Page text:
Yes Apples newer phones are not susceptible. Though they don't have to be in that way for the security to be circumvented. Being as Apple has the ability to push OS updates they could be made to push a Trojan to a specific phone that simply waits for the user to unlock the phone , then copy the data off to the cloud surreptitiously. As long as any party can install OS updates onto a phone there is theoretically a way to get data.

    Posted via the CrackBerry App for Android
    03-01-16 12:25 AM
  16. bobshine's Avatar
    Newest iPhone compared to any phone ever made by BB I'd take the iPhone. One company offers no assistance to lawful requests and one does. Chen hates privacy and is dodgy with his answers and wants it both ways.

    Chen can get into your physicsl phone as well as monitor BES and other traffic. Chen's statements make your question easy to answer. Blackberry isnt safe or secure or private.

    Xperia Z5P / Android 5.1.1 / T-Mobile USA
    Apple has offer plenty of assistance to lawful request! Tim Cook even confirmed that they assisted law enforcement into "hacking" IPhones in order the recover data. So... What do you think now?

    Posted via CB10
    03-01-16 08:41 AM
  17. southlander's Avatar
    Whether the NSA could get meaningful access (with or without BlackBerry's help) is a mystery, but if it could we would not know about it. NSA would not reveal that capability, that advantage in a local or federal court just because someone might have information about drug dealing or other alleged contraband on his BlackBerry.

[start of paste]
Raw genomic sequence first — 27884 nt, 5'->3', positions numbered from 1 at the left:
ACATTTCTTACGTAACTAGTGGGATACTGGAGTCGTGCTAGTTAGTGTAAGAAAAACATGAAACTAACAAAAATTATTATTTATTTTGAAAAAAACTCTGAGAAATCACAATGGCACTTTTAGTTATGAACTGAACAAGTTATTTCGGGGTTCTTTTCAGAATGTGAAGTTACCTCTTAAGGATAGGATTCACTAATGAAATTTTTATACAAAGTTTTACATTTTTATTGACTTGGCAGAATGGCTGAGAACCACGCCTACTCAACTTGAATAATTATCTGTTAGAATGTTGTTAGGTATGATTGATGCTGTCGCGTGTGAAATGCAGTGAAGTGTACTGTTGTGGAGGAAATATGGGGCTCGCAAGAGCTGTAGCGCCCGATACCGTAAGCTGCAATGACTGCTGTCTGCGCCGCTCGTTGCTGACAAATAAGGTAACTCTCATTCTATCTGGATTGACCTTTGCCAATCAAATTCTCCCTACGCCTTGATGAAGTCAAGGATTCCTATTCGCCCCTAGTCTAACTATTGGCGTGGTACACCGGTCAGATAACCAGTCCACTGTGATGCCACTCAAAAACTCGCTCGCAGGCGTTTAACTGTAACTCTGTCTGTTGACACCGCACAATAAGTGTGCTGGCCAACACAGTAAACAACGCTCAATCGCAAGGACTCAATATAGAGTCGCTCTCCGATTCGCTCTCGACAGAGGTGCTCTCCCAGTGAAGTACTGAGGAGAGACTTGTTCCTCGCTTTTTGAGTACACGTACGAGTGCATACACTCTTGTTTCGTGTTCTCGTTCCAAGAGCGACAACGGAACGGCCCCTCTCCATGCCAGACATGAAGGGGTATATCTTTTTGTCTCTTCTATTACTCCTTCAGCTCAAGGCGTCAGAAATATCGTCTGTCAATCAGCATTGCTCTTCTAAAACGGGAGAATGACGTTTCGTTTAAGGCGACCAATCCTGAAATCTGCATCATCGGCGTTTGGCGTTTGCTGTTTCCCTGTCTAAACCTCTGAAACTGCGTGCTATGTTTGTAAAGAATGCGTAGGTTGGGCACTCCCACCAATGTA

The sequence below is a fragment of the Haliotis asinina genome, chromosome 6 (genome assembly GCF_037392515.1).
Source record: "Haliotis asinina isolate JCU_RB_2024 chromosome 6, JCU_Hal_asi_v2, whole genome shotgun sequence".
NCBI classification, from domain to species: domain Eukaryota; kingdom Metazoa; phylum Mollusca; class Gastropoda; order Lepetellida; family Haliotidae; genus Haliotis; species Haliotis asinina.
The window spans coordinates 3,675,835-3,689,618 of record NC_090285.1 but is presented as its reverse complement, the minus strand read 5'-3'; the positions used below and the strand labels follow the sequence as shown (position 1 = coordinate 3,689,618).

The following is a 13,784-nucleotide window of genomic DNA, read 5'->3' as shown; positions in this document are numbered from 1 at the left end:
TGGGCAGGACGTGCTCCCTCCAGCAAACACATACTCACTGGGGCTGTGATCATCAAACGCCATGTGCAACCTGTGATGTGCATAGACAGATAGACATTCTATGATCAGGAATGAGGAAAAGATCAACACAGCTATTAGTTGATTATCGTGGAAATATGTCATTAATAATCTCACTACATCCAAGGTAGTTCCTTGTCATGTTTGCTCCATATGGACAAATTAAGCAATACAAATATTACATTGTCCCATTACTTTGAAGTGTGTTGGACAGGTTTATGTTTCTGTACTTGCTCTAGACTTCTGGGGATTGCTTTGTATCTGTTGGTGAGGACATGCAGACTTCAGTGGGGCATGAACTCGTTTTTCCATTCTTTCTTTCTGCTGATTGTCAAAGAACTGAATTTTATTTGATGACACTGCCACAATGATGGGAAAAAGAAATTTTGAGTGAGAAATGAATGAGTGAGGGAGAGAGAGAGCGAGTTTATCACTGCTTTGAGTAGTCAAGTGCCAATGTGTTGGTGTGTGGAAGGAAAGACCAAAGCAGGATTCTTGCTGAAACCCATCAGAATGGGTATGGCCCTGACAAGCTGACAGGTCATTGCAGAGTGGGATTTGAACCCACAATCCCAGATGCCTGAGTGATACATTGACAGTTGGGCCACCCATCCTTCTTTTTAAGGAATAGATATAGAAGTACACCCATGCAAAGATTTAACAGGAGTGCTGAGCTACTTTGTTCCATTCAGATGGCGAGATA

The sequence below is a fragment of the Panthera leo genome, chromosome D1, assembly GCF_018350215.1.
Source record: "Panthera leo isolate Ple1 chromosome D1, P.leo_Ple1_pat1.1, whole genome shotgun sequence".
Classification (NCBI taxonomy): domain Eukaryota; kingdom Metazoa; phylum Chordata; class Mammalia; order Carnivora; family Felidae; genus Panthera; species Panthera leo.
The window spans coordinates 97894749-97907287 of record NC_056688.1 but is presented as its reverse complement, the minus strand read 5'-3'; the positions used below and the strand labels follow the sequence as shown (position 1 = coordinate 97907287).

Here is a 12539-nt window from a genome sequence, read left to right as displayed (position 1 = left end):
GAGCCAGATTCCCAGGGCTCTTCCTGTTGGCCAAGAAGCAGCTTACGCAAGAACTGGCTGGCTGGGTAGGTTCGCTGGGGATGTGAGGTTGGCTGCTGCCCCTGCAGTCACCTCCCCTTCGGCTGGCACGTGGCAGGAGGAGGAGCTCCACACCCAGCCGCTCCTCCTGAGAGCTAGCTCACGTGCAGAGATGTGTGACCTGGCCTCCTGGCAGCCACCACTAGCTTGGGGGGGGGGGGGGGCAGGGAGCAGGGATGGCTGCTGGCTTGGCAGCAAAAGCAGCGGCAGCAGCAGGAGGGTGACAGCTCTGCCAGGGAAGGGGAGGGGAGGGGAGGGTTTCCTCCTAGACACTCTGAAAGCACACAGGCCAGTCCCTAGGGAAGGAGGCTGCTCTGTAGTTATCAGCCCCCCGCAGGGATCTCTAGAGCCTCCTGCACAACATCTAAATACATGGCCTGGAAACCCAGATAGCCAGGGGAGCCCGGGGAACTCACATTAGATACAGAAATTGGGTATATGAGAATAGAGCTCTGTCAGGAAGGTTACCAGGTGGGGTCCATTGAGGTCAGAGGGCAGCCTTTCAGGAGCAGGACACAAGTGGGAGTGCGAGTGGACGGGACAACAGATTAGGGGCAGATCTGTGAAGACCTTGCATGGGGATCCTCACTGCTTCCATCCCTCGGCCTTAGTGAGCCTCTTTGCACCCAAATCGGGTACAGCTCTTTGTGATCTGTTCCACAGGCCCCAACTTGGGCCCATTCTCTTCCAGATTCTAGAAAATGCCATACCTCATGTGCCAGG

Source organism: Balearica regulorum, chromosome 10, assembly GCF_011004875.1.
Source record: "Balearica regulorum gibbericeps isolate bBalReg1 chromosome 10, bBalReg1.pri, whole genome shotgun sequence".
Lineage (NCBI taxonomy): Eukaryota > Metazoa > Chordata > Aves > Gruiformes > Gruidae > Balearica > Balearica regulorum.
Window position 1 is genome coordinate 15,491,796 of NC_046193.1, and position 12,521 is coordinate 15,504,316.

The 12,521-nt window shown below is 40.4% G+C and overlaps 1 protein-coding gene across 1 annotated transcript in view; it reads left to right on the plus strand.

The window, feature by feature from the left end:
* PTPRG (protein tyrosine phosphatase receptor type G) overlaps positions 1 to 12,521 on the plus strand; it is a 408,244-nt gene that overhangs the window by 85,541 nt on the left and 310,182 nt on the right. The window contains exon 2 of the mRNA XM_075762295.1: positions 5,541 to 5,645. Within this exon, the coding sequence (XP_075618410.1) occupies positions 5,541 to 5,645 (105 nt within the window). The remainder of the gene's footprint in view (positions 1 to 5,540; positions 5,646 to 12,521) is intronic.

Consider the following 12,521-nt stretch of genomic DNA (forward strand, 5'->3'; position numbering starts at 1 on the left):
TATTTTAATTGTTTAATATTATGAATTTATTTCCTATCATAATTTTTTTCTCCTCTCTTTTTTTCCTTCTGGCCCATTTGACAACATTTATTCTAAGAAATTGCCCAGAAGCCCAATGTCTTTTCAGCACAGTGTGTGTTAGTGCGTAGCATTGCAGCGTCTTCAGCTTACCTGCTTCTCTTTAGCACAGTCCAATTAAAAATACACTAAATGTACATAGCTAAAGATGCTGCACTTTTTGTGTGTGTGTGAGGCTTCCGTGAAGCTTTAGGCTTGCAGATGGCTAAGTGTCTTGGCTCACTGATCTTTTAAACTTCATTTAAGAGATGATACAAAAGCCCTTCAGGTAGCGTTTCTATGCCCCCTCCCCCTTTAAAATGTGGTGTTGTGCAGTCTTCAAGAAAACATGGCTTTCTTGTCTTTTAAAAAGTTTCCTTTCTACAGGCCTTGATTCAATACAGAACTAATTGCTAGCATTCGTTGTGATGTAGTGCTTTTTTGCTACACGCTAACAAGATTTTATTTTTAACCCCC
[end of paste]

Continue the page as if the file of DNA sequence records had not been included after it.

I use a long, complex password just in case, with my reasoning being that if a short, simple one was good enough, the option to use a long, complex one would not be there.
    The password thing is just math and how many possible passwords there are assuming a brute force method.

    Theoretically your data is never 100% safe no matter what. The OS enforces security and the OS can be modified by Apple, etc. Apple could just wait for you to unlock (ie. decrypt) your device and then copy whatever it wants off of it. Kinda like those banking tokens where you need to enter your password and also a randomly generated ever changing code from your token. The hackers just wrote viruses to sit in the background on your PC and silently submit form data, and then monitor the response from the bank website (testing for logged in = yes or no). Once you do all the fancy security stuff and get logged in the virus goes to work in the background and cleans out your account.

    I suppose on an iPhone you could just never ever ever install any updates once you lock things down. But then there's no way to know what's already in the OS without the source code.
    03-01-16 02:13 PM
  18. sorinv's Avatar
    The password thing is just math and how many possible passwords there are assuming a brute force method.

    Theoretically your data is never 100% safe no matter what. The OS enforces security and the OS can be modified by Apple, etc. Apple could just wait for you to unlock (ie. decrypt) your device and then copy whatever it wants off of it. Kinda like those banking tokens where you need to enter your password and also a randomly generated ever changing code from your token. The hackers just wrote viruses to sit in the background on your PC and silently submit form data, and then monitor the response from the bank website (testing for logged in = yes or no). Once you do all the fancy security stuff and get logged in the virus goes to work in the background and cleans out your account.